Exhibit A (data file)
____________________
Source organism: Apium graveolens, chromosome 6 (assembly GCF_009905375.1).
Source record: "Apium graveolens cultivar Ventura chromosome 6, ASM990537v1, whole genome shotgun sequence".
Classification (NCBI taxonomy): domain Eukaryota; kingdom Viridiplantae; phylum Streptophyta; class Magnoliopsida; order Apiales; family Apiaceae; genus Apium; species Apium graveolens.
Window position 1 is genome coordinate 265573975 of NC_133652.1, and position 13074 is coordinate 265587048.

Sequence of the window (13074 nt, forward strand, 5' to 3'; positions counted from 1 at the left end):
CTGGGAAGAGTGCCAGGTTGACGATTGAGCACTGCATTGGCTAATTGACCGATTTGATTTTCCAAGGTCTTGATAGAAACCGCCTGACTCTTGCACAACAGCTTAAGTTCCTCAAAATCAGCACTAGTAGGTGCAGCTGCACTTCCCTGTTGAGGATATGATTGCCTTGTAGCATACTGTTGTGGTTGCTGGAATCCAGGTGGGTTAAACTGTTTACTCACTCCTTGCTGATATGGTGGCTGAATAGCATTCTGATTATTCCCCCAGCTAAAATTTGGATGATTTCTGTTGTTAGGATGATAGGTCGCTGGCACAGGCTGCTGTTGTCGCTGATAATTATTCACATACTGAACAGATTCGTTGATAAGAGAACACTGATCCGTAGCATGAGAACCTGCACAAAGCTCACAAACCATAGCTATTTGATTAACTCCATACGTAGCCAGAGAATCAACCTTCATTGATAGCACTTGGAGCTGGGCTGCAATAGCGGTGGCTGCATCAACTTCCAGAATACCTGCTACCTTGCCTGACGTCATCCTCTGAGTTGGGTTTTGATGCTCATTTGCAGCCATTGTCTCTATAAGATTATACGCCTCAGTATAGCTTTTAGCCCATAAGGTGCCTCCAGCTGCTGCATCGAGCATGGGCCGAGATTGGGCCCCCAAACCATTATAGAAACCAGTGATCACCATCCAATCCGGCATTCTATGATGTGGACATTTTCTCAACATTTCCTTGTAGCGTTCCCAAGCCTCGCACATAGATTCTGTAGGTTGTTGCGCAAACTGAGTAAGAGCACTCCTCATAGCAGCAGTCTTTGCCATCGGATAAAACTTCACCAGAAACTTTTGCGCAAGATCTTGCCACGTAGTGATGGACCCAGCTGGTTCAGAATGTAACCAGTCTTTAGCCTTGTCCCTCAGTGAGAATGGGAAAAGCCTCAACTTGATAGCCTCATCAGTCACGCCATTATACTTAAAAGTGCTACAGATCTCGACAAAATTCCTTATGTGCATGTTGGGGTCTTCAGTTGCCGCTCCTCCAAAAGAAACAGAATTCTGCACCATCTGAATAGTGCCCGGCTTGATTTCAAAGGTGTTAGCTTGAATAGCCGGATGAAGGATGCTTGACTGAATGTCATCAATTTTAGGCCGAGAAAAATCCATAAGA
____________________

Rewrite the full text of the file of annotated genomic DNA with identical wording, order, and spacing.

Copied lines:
Source organism: Apium graveolens, chromosome 6 (assembly GCF_009905375.1).
Source record: "Apium graveolens cultivar Ventura chromosome 6, ASM990537v1, whole genome shotgun sequence".
Classification (NCBI taxonomy): domain Eukaryota; kingdom Viridiplantae; phylum Streptophyta; class Magnoliopsida; order Apiales; family Apiaceae; genus Apium; species Apium graveolens.
Window position 1 is genome coordinate 265573975 of NC_133652.1, and position 13074 is coordinate 265587048.

Sequence of the window (13074 nt, forward strand, 5' to 3'; positions counted from 1 at the left end):
CTGGGAAGAGTGCCAGGTTGACGATTGAGCACTGCATTGGCTAATTGACCGATTTGATTTTCCAAGGTCTTGATAGAAACCGCCTGACTCTTGCACAACAGCTTAAGTTCCTCAAAATCAGCACTAGTAGGTGCAGCTGCACTTCCCTGTTGAGGATATGATTGCCTTGTAGCATACTGTTGTGGTTGCTGGAATCCAGGTGGGTTAAACTGTTTACTCACTCCTTGCTGATATGGTGGCTGAATAGCATTCTGATTATTCCCCCAGCTAAAATTTGGATGATTTCTGTTGTTAGGATGATAGGTCGCTGGCACAGGCTGCTGTTGTCGCTGATAATTATTCACATACTGAACAGATTCGTTGATAAGAGAACACTGATCCGTAGCATGAGAACCTGCACAAAGCTCACAAACCATAGCTATTTGATTAACTCCATACGTAGCCAGAGAATCAACCTTCATTGATAGCACTTGGAGCTGGGCTGCAATAGCGGTGGCTGCATCAACTTCCAGAATACCTGCTACCTTGCCTGACGTCATCCTCTGAGTTGGGTTTTGATGCTCATTTGCAGCCATTGTCTCTATAAGATTATACGCCTCAGTATAGCTTTTAGCCCATAAGGTGCCTCCAGCTGCTGCATCGAGCATGGGCCGAGATTGGGCCCCCAAACCATTATAGAAACCAGTGATCACCATCCAATCCGGCATTCTATGATGTGGACATTTTCTCAACATTTCCTTGTAGCGTTCCCAAGCCTCGCACATAGATTCTGTAGGTTGTTGCGCAAACTGAGTAAGAGCACTCCTCATAGCAGCAGTCTTTGCCATCGGATAAAACTTCACCAGAAACTTTTGCGCAAGATCTTGCCACGTAGTGATGGACCCAGCTGGTTCAGAATGTAACCAGTCTTTAGCCTTGTCCCTCAGTGAGAATGGGAAAAGCCTCAACTTGATAGCCTCATCAGTCACGCCATTATACTTAAAAGTGCTACAGATCTCGACAAAATTCCTTATGTGCATGTTGGGGTCTTCAGTTGCCGCTCCTCCAAAAGAAACAGAATTCTGCACCATCTGAATAGTGCCCGGCTTGATTTCAAAGGTGTTAGCTTGAATAGCCGGATGAAGGATGCTTGACTGAATGTCATCAATTTTAGGCCGAGAAAAATCCATAAGA